The Belarusians want new power.
On December 10, the international community celebrates the 71st anniversary of adopting the Universal Declaration of Human Rights. Human rights have not yet become a universal value in Belarus. The oldest Vitsebsk oppositionist Barys Khamaida is talking about what Belarusians should do in today's situation in his commentary to Vitsebsk Viasna.
He considers the right to life, the right to participate in public and political organizations, the right to freedom of speech and the right to hold mass events to be fundamental human rights. He believes that after the unconstitutional coup in 1996, the citizens of Belarus, in fact, have no rights left.
"There are responsibilities - but no rights. I haven't applied to these authorities for many years, as they are illegitimate. We can't talk about human rights now. If the legitimate Constitution of 1994 is returned, then, I believe, the rights of citizens will be restored," - Barys Khamaida says.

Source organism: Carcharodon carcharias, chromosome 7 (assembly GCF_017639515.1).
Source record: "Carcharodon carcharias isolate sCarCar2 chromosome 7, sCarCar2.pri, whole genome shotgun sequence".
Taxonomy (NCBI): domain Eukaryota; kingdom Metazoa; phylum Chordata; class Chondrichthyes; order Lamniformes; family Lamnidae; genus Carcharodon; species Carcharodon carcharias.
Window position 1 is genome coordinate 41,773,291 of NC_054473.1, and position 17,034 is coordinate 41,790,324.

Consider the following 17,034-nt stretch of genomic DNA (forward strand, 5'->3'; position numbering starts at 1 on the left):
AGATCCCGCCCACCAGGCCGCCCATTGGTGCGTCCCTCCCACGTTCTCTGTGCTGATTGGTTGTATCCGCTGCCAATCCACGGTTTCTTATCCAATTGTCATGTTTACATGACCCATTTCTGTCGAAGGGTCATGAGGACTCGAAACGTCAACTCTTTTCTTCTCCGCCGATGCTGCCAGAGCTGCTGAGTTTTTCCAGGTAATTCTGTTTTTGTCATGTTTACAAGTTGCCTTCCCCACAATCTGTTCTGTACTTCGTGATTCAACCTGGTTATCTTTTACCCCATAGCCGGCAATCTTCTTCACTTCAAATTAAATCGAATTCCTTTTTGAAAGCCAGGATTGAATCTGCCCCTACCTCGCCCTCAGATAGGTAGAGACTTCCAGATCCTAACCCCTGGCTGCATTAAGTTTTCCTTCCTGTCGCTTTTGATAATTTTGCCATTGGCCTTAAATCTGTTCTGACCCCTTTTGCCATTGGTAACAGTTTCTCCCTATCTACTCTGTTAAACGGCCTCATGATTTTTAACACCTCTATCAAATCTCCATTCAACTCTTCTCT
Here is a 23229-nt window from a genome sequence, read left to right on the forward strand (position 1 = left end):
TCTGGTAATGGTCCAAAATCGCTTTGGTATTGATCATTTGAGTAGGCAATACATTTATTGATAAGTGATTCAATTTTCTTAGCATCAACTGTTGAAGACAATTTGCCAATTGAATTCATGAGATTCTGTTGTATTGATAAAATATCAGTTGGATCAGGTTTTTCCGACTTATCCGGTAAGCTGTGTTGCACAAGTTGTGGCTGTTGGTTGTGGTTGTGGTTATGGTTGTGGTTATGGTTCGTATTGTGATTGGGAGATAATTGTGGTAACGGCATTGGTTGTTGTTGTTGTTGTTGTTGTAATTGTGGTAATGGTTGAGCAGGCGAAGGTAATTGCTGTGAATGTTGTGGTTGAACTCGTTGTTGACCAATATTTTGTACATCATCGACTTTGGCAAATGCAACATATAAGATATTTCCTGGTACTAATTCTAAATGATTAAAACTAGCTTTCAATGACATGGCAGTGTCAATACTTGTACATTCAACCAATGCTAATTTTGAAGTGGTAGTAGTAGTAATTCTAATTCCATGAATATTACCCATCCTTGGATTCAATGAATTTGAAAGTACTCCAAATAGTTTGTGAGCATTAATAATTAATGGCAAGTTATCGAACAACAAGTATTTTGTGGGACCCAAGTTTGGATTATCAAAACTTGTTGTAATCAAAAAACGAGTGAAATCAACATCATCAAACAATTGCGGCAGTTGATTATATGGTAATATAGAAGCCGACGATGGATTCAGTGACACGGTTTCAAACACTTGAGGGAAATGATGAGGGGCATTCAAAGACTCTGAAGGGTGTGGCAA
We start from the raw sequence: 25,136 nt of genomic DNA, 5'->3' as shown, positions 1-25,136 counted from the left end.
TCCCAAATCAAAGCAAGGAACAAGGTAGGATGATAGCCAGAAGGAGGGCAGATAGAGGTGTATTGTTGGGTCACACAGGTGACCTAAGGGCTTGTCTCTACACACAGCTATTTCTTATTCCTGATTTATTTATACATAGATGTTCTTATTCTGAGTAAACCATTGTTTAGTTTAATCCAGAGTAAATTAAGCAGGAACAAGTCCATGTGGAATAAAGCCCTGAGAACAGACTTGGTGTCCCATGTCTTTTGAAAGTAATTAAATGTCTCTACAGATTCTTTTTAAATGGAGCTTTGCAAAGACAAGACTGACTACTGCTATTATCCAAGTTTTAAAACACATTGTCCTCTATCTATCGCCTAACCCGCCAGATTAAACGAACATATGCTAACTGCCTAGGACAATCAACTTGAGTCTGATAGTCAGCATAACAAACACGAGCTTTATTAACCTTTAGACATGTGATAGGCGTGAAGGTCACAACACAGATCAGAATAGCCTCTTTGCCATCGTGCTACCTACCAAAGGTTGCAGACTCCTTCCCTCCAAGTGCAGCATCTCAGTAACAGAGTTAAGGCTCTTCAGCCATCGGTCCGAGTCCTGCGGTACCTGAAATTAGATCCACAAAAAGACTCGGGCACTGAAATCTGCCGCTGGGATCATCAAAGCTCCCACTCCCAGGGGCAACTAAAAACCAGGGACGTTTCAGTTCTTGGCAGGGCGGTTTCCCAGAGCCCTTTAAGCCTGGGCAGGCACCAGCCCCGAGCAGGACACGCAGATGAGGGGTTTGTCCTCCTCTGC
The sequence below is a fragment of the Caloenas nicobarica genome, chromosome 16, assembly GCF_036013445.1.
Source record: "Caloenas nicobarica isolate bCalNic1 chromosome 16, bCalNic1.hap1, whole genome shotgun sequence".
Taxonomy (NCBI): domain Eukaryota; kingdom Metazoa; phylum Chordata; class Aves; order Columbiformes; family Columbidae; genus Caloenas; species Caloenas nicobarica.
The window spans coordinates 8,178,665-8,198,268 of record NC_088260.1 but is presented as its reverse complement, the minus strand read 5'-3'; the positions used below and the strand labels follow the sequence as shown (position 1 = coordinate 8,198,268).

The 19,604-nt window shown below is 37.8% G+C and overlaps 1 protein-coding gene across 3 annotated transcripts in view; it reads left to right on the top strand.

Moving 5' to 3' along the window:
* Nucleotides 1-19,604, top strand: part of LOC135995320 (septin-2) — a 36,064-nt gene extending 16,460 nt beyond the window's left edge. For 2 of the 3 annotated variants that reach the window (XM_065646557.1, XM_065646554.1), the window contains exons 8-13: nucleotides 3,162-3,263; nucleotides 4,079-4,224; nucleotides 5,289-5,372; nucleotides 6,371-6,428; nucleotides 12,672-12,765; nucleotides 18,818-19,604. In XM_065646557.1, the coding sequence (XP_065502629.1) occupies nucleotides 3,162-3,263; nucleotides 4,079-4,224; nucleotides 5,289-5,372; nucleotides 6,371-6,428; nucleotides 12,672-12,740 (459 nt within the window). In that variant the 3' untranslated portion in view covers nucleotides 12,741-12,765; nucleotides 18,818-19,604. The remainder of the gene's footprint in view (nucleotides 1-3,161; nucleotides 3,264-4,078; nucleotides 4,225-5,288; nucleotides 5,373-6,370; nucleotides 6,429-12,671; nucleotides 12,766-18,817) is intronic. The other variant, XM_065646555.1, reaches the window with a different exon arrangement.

"We have respect for the law and order in our genes. There is a desire to have rights in the genes, but it is a pity that now it is impossible to achieve anything as far as there is no Belarusian national power. And for this power to come, we must unite around the Belarusian national idea, and this idea is as follows: "Belarus is above all!" - he adds.
The UN General Assembly adopted the declaration three years after the Second World War - on December 10, 1948. Over this time, the civilized world has advanced far in this direction. Human rights are not only guaranteed, but also protected by the international community if they are violated. The European Union has a supranational body, the European Court of Human Rights. It is an international judicial body whose decisions are binding on all member States of the Council of Europe.